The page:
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Posts Tagged ‘THE SYRIAN OBSERVATORY FOR HUMAN RIGHTS’

AMERICA’S “TRUMAN SOLUTION” FOR THE MIDDLE EAST

In Bureaucracy, History, Military, Politics, Social commentary on December 20, 2018 at 12:04 am

The headline in the February 6, 2016 edition of The World Post read: “Geneva III: The Stillborn Conference and the Endemic Failure of the International Community.”

Then came the waterworks:

“While approaching the fifth anniversary of the Syrian civil war on March 15 — which claimed more than 300,000 lives, approximately 700,000 wounded, 4 million fled the country, and another 6 million displaced within Syria — the international community has failed to put an end to bloodshed in this war-torn country.” 

The Syrian conflict began on March 15, 2011, triggered by protests demanding political reforms and the ouster of dictator Bashar al-Assad.

According to the Syrian Observatory for Human Rights—which is safely located in Great Britain—the total number of dead is now more than 310,000.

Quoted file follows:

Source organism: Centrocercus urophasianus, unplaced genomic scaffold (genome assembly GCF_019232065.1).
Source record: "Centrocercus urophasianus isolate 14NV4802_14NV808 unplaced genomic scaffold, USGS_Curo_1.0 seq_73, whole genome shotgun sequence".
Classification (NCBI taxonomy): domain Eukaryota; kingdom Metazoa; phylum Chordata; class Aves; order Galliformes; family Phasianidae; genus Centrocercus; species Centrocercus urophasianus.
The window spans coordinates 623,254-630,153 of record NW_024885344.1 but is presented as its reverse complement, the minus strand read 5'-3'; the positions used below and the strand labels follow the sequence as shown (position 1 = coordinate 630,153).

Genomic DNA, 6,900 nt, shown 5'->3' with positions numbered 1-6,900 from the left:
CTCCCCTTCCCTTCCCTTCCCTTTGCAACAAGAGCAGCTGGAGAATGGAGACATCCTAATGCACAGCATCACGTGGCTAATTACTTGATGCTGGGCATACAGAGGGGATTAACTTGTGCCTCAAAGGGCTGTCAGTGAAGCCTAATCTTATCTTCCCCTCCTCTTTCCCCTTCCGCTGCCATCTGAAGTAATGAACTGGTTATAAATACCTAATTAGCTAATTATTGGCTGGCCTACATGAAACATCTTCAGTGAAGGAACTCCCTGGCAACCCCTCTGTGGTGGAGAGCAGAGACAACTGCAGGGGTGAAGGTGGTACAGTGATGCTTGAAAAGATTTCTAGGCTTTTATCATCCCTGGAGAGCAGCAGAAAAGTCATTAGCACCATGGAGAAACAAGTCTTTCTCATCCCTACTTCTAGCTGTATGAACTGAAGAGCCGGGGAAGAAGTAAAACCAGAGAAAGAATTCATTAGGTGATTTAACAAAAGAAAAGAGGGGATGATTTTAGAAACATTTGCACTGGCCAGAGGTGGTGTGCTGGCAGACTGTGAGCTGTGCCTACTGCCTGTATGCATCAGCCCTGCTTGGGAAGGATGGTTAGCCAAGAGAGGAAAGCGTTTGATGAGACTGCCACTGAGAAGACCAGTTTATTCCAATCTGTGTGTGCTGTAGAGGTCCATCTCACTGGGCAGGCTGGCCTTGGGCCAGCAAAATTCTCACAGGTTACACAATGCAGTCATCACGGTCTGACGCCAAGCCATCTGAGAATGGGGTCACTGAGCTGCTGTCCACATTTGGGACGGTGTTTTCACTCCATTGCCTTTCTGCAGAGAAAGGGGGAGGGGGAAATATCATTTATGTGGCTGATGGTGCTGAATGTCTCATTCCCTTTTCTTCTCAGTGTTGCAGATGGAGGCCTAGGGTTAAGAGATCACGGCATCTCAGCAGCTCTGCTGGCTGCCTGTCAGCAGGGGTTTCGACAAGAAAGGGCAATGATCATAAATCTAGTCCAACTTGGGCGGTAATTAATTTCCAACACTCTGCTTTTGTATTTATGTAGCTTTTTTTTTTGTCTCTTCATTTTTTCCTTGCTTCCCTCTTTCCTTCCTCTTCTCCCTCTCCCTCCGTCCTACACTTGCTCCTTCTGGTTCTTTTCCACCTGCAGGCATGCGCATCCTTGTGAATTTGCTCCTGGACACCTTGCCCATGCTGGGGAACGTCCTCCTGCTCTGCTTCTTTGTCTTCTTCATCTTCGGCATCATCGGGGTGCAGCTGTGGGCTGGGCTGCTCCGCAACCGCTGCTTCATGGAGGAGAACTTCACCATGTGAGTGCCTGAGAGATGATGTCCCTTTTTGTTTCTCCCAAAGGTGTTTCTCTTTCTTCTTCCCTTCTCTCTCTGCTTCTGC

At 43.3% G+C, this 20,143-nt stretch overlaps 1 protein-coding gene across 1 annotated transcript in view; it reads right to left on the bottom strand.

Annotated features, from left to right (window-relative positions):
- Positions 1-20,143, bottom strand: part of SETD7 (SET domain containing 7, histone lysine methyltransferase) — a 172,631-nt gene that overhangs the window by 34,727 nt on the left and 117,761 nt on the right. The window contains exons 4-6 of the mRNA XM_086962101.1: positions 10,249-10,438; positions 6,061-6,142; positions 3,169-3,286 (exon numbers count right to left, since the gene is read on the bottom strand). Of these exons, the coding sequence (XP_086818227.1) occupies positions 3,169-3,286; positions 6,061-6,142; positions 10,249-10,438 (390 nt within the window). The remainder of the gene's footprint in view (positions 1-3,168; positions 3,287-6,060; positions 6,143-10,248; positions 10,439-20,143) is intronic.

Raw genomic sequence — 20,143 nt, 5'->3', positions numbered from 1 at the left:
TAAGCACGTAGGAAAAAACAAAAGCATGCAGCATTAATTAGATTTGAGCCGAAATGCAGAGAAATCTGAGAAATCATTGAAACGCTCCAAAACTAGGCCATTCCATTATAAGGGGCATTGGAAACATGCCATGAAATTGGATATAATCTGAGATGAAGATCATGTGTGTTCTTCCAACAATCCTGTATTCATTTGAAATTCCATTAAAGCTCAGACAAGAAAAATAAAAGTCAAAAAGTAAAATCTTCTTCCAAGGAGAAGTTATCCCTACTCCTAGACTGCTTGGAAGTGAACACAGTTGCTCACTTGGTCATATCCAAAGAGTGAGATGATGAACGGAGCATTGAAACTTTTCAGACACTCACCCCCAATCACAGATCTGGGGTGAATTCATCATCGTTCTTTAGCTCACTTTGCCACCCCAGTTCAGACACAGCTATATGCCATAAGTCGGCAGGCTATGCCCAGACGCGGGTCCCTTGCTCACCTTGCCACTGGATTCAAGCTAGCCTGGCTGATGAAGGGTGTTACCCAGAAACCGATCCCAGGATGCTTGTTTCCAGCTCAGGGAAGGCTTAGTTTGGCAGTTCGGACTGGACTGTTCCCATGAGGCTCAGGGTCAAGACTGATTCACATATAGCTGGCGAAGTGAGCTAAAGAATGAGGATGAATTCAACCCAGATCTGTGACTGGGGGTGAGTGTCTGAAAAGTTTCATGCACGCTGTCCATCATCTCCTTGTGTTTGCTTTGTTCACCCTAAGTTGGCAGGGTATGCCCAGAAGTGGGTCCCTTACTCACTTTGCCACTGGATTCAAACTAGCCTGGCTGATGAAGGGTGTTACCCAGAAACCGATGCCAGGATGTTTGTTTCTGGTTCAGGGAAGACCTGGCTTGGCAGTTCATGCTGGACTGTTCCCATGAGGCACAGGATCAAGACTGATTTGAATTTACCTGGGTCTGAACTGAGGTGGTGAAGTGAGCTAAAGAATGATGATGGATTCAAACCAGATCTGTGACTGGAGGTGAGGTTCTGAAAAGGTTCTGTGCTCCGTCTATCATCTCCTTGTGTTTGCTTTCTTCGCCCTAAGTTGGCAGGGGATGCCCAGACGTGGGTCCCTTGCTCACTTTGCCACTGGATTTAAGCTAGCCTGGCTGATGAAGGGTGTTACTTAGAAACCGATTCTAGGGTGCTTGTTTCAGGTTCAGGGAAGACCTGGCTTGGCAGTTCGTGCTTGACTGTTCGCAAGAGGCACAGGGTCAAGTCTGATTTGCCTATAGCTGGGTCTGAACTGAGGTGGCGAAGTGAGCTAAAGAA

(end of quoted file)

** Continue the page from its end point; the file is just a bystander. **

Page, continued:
And who does the Observatory—and The World Post-–blame for this Islamic self-slaughter?  

The West, of course:

“The silence of the International community for the war crimes and crimes against humanity committed in Syria encourages the criminals to kill more and more Syrian people because they have not found anyone that deter them from continuing their crimes that cause to wound more than 1,500,000 people; some of them with permanent disabilities, make hundreds of thousands children without parents, displace more than half of Syrian people and destroy infrastructure, private and public properties.”

Got that? It’s the duty of non-Muslims to bring civilized behavior to Islamics.

And why are all these murderers eagerly slaughtering one another?

Because of a Muslim religious dispute that traces back to the fourth century.  

Yes, it’s Sunni Muslims, who make up a majority of Islamics, versus Shiite Muslims, who comprise a minority.

Each group considers the other takfirs—that is, “apostates.”  And, in Islam, being labeled an apostate can easily get you murdered. 

On April 23, 2016, the United Nations estimated that 400,000 Syrians had died in the war.

There is, however, an optimistic way to view this conflict:

  • Put another way: 400,000 potential or actual Islamic terrorists will never pose a threat to the United States or Western Europe.